Feng Shui and Hotei or the Laughing Buddha
Feng Shui is an ancient Chinese technique of aesthetics that uses laws of Heaven and Earth for improving life. The term â€œFeng Shuiâ€ literally translates as â€œwind-waterâ€. It is widely used today is a very modified form not only in China but also in the West and other parts of the world.
Hotei or Budai or Pu-tai, as is known in different cultures, is a deity in Chinese folklore. His image is based on a Zen monk who lived about 1000 years ago in China during the later Liang Dynasty and was known for his kindness and loving nature. Hotei is also seen as a reincarnation of Maitreya ot the Future Buddha because of his nature and also because of a chant that he uttered before his death.
Maitreya, the true Maitreya
has billions of incarnations.
Often he is shown to people at the time;
other times they do not recognize him.
Hotei is very important in Feng Shui and is seen as benefitting business as well as family. It is best places in the West part of the room and never in bathrooms as this this a sign of bad luck.
The general image of Budai is that of a fat bald man with a pot belly wearing a robe in Chinese style and carrying or wearing prayer beads. He carries a begging bowl, indicating his Buddhist nature and life. He is also always seen with a cloth or linen sack which hold his few possesions and items like candy for children, rice plants signifying wealth and abundance, and worries and sadness of people.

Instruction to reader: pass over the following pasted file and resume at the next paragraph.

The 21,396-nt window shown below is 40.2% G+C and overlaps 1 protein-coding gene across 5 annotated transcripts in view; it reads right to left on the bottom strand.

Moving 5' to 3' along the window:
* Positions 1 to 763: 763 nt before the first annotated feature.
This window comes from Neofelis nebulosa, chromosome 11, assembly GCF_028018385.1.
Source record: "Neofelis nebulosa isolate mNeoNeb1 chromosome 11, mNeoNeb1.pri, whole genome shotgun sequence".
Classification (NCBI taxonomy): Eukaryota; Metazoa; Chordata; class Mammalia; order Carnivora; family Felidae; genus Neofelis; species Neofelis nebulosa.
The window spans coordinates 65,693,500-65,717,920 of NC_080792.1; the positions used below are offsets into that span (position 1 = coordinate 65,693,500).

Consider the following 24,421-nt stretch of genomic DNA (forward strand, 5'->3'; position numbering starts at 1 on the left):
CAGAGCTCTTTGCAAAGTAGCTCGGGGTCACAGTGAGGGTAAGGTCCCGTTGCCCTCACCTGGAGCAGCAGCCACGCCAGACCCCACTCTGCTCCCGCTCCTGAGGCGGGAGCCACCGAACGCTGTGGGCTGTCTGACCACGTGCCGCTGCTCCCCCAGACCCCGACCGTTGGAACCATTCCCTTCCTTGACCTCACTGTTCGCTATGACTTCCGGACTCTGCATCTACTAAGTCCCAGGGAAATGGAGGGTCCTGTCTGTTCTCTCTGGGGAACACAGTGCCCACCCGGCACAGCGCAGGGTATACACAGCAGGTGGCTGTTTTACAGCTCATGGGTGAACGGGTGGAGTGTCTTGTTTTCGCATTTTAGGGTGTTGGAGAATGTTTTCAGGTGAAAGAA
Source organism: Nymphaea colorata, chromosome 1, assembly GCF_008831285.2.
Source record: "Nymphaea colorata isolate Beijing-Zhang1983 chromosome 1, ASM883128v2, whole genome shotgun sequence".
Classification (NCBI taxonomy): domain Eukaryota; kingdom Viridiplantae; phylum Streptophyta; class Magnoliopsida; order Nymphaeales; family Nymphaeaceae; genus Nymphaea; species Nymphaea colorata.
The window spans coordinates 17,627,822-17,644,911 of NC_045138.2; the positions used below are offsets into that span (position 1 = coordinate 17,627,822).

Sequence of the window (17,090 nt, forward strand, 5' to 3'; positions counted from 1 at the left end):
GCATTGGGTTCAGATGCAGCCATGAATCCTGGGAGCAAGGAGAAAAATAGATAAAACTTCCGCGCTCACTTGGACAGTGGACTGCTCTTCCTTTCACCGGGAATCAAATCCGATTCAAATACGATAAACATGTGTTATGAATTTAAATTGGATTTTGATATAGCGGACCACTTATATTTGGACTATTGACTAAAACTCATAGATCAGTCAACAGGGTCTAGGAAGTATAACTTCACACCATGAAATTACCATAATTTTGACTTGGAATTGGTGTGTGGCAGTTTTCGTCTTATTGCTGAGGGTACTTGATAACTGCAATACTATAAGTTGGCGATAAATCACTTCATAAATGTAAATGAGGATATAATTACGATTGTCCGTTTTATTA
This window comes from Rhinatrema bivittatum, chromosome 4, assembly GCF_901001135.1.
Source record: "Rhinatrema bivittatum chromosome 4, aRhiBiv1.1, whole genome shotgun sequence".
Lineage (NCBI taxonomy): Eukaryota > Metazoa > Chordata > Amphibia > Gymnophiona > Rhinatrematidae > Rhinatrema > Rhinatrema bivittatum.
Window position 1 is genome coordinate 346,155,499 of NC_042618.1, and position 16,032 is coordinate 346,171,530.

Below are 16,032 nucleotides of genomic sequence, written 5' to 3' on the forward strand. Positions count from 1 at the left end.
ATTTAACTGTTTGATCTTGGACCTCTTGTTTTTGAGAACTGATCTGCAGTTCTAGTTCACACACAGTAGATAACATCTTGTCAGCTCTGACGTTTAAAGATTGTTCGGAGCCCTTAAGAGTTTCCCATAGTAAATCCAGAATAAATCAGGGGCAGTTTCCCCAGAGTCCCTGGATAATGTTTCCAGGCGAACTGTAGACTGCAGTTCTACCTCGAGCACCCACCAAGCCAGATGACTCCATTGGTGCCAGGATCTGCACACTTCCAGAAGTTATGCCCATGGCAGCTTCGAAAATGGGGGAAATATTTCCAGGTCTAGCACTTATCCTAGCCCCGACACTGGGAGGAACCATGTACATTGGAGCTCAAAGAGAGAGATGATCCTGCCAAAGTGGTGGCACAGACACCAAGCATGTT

Budai is popularly known as Laughing Buddha or Fat Buddha in the West because of this image.
His image is a picture of abundance. He signifies Buddhist values of contentment, generosity, kindness and love. He is frequenly depicted with children and is known to take away sadness from people.
He is seen as a patron of the poor, weak and children. He is also considered to be the patron saint of restauranteurs , bartenders and fortune tellers.
Chinese I Kuan Tao shrines have Budai as a central figure and stands for contentment, generosity, wisdom and kindheartedness.
Budai is sometimes confused with Angida Arhat, who is one of the 18 Buddhist Arhats, and Phra Sangkachai, a revered Thai monk because of similarities in their depictions and qualities attributed.